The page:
abstract = "Calculations on the global energy consumption used to overcome friction in paper machines in terms of friction in motors, transmissions, pumps, blowers, agitators, pipes and the roll systems are presented. The following was concluded:– The energy consumed to overcome friction in a paper mill is in the range 15–25{\%}.– Globally there were 8525 paper and paperboard machines in operation in 2012. One paper machine uses on an average 140 TJ of electrical energy per year. Of this 32{\%} is consumed to overcome friction, 36{\%} is used for the paper production and mass transportation and 32{\%} is other losses.– The friction losses in an average paper machine are in total 44.8 TJ per year, and they are distributed as 32{\%} due to friction in water-lubricated sliding in seals, doctor blades and fabric/support contacts, 23{\%} due to friction in elastohydrodynamic rolling contacts, 22{\%} due to friction in elastohydrodynamic rolling–sliding contacts, 15{\%} due to friction in oil-lubricated seals and 8{\%} due to friction in hydrodynamically lubricated contacts.– Worldwide 105,000 GWh electrical power was used in 2009 to overcome friction in paper machines. This equals to 381,000 TJ of annual energy consumption.– By taking advantage of new technology for friction reduction in paper machines, friction losses could be reduced by 11{\%} in the short term (about 10 years), and by 23.6{\%} in the long term (20–25 years). This would equal to annual worldwide economic savings of 2000 million euros and 4200 million euros; electricity savings of 36,000 and 78,000 GWh; and CO2 emission reduction of 10.6 million and 22.7 million tonnes.Potential mechanisms to reduce friction in paper machines include the use of low-friction and highly durable coatings, surface engineering including texturing, low-viscosity and low-shear lubricants and fluids, novel additives, new materials in seals, doctorblades and fabrics, as well as new designs.",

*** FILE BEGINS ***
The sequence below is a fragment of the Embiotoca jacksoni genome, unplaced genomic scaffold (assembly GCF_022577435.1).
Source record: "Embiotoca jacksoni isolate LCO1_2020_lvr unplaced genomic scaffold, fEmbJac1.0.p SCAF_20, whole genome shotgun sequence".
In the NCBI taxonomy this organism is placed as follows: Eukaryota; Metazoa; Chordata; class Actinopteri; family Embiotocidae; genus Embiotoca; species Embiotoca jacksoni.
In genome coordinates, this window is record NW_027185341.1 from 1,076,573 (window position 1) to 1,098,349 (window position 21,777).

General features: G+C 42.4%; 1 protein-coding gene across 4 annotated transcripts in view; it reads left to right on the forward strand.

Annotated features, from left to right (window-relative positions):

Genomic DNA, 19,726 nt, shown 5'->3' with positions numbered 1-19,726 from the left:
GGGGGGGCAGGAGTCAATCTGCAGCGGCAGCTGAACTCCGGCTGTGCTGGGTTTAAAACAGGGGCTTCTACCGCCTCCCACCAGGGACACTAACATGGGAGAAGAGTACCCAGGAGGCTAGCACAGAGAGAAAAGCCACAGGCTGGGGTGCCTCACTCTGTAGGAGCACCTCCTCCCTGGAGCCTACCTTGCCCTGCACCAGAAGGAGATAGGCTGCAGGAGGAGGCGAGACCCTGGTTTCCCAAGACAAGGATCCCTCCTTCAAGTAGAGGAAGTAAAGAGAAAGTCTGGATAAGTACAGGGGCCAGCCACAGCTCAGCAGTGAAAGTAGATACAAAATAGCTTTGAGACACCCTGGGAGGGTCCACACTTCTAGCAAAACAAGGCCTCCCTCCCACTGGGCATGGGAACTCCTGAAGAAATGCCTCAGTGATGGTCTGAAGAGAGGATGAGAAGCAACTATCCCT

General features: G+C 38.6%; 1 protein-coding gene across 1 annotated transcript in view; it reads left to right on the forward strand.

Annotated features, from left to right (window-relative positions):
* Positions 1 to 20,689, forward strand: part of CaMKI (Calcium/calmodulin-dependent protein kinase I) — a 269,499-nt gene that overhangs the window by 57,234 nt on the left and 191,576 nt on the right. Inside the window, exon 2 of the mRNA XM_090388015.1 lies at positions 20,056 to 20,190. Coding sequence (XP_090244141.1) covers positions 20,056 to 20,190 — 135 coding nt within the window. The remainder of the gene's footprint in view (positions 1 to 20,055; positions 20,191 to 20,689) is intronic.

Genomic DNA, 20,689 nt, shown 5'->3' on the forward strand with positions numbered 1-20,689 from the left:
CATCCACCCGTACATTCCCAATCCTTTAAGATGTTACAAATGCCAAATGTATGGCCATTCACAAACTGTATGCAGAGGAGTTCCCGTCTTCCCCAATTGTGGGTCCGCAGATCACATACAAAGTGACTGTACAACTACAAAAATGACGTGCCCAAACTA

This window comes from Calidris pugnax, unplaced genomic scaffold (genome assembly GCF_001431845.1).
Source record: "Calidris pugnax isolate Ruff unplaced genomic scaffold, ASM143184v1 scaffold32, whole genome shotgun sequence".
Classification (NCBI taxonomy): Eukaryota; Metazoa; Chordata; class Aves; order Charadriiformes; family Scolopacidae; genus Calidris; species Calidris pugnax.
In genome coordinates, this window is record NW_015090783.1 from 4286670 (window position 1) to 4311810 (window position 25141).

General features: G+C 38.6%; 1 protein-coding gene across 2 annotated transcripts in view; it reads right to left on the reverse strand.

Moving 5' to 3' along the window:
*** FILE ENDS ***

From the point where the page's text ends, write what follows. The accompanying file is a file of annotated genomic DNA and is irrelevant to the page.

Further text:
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author = "Kenneth Holmberg and Roope Siilasto and Tarja Laitinen and Peter Andersson and Ari J{\"a}sberg",
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pages = "58--77",
journal = "Tribology International",
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Global energy consumption due to friction in paper machines. / Holmberg, Kenneth (Corresponding Author); Siilasto, Roope; Laitinen, Tarja; Andersson, Peter; Jäsberg, Ari.

In: Tribology International, Vol. 62, 2013, p. 58-77.

Research output: Contribution to journalArticleScientificpeer-review

TY - JOUR

T1 - Global energy consumption due to friction in paper machines

AU - Holmberg, Kenneth

AU - Siilasto, Roope

AU - Laitinen, Tarja

AU - Andersson, Peter

AU - Jäsberg, Ari

PY - 2013

Y1 - 2013